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Tom Stehn's Report: Good News, Exciting Day
March 28, 2008
Meet Tom Stehn
Whooping Crane Coordinator, U.S. Fish and Wildlife Service

As you read Tom's report this week . . .

  1. What does Tom expect the Lobstick male will do this summer?
  2. Why are blue crabs important in cranes' winter diet?
  3. What clues told Tom the birds were starting migration?
  4. What kind of weather do cranes choose for migration? Why is this a smart choice?

Dear Journey North,

I have good news this week about the Lobstick male you met in my last report. Earlier in the winter, this crane was having difficulty flying. I was very worried. For about two months, he seemed to limit the amount of flying he did. Sometimes he avoided flying altogether. When intruding whooping cranes entered the Lobstick territory, Daddy Lobstick would make a short flight towards the intruders, but then walk several hundred yards to reach them and chase them off. Those long walks were not normal behavior. One time his mate and their juvenile flew off towards the uplands; the Lobstick male stayed behind, calling forlornly. Something was definitely wrong with him.

His flight feathers looked fine and he was feeding normally, but had he torn a flight muscle or suffered a shoulder injury? I was very worried that perhaps Lobstick’s old age was catching up with him. After all, he is nearly 30, and the oldest known-age crane in the flock. However, after a couple months, he began to resume his flying. He started flying farther and higher off the ground — good signs that things were back to normal. I think he will migrate normally and next be observed in Canada tending a nest and raising young (and celebrating his 30th birthday).

Start of the Migration
March 25th was an exciting day for me. I had hiked the marsh for two hours, counting blue crabs. We do this to assess the amount of food available to the cranes. The blue crab supply can be an indicator of how well the cranes will do in the upcoming nesting season.

As I was walking back to my truck, I saw 3 cranes in flight low over the edge of the marsh and heading north. Were they heading for a pond to get a drink of fresh water since the marsh is currently very salty? But the cranes started circling and continued flapping — a sign they were working hard to gain altitude. Higher and higher they got, and soon they passed by the pond where they sometimes drink. As they 3 cranes got father away, I memorized the shape of a cloud that was behind them as they became harder and harder to see. It was clearly the start of a migration flight. What a thrilling sight to see.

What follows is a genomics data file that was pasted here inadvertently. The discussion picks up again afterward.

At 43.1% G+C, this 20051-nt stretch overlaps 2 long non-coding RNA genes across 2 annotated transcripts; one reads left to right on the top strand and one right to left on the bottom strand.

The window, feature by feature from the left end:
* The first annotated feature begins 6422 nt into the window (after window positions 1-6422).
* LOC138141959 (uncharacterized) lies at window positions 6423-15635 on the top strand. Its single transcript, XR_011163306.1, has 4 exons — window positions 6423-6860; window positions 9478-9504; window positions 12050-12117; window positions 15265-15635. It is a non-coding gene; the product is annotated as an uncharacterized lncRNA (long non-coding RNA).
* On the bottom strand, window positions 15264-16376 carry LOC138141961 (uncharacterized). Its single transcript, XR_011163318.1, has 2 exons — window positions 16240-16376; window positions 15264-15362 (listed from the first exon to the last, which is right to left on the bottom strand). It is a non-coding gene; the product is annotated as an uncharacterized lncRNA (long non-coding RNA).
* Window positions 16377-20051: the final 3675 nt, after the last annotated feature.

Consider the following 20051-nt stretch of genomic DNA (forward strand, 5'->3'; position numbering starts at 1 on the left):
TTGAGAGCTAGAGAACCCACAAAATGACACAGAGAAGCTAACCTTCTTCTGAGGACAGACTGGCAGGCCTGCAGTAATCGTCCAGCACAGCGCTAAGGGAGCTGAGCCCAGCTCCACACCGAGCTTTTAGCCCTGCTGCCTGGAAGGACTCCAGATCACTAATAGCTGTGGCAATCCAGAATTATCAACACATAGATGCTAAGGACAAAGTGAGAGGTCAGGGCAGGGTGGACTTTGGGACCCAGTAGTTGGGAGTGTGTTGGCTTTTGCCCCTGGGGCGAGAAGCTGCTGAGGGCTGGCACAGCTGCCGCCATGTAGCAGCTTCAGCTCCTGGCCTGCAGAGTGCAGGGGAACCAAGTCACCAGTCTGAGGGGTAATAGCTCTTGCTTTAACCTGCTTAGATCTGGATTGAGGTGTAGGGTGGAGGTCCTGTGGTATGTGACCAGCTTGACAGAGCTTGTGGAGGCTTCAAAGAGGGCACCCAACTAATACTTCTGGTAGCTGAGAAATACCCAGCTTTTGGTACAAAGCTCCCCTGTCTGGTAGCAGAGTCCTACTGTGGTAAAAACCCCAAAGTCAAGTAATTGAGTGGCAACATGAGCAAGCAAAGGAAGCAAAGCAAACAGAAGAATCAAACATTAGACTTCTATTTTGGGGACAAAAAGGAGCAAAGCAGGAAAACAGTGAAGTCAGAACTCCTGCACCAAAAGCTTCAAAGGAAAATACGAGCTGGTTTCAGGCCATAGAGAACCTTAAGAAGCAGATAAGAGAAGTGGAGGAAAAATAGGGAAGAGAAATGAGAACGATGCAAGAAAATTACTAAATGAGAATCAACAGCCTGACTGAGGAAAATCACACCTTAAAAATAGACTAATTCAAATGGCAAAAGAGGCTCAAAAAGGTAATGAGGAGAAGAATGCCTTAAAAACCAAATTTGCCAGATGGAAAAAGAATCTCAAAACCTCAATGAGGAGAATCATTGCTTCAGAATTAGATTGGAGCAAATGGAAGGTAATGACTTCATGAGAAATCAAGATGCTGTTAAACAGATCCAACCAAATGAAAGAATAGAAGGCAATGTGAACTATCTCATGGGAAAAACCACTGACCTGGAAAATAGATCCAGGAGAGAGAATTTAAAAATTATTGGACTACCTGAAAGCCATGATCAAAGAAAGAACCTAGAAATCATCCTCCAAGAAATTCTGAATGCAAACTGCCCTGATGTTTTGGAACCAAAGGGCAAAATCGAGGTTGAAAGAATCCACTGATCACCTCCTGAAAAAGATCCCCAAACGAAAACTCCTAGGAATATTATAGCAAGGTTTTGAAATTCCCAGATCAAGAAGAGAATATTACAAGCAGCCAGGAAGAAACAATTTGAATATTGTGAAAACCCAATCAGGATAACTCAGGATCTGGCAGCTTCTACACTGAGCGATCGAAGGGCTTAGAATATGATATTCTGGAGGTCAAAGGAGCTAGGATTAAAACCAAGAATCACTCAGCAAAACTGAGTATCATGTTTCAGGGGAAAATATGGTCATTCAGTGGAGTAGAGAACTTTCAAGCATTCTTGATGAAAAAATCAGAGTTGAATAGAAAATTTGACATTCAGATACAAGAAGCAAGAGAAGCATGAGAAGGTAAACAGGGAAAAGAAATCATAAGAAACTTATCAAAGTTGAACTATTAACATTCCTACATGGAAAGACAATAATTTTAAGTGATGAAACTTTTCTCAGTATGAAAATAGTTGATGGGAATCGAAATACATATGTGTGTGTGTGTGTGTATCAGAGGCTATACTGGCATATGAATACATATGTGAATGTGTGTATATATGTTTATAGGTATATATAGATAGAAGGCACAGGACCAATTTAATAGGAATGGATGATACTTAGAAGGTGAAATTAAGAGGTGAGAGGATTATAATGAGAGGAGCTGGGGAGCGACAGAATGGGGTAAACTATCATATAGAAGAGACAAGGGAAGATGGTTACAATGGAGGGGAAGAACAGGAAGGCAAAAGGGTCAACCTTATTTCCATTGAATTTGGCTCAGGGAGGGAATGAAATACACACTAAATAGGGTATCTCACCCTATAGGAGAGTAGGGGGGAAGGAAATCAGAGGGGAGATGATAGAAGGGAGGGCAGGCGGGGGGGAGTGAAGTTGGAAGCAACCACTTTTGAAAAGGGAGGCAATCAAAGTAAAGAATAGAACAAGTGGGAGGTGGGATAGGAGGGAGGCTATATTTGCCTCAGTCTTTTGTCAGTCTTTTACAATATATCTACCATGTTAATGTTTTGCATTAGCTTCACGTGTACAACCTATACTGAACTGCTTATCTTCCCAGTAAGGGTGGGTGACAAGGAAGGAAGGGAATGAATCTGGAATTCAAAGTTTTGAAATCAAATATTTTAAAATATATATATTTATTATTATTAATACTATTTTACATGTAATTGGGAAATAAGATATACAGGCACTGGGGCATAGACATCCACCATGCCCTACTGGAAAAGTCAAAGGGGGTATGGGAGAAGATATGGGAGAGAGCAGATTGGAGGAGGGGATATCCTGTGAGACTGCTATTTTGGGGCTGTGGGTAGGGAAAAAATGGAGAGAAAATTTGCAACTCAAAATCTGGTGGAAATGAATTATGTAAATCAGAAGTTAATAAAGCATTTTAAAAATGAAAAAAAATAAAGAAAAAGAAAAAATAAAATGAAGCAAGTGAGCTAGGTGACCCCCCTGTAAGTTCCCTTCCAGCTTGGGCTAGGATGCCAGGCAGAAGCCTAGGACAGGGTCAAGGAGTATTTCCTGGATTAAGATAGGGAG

Whooping Cranes Travel in Small Groups
A refuge volunteer who was helping me with the crab count saw two other cranes that were also starting the migration at the same time. The crane groups of 3 birds and 2 birds did not join together. Each group will migrate independently. Can you think of reasons why it would be an advantage for Whooping Cranes to fly in small groups? Are there disadvantages?

The Right Weather
As I watched the cranes start the migration, I saw how hard they were working to gain altitude as they continually flapped. I thought of how far they must fly to reach the nesting grounds in Canada, an amazing 2,400 miles. How will they have the strength to go all that way? The key to answering that question is the weather.

Thermals Help Cranes Save Energy
As I watched them depart, the cranes had selected a day with tail winds of about 20 miles per hour to help push them north. It was a warm day with sunshine and very few clouds in the sky. Soon the cranes would be catching thermal currents and soaring on their 7-and- one-half-foot wing spans. Once the cranes find the thermal currents, they don’t have to keep flapping. They rise on the thermals to more than one mile high. Then they glide downwards at up to 60 miles per hour to aid their migration. This helps them save energy. I sure hope they were able to eat enough blue crabs before the last few weeks before they left to given them the strength they need to fly for the next 3 weeks or so to reach Canada.

The five cranes seen migrating were the first cranes that we knew of to migrate this spring. The journey is underway.


Tom Stehn
Aransas National Wildlife Refuge

 

P.S. Last time I promised to write a little about why the growth rate for Whooping Cranes is so low, and I asked you to do the same. You can read my answer next week.

 

 

 

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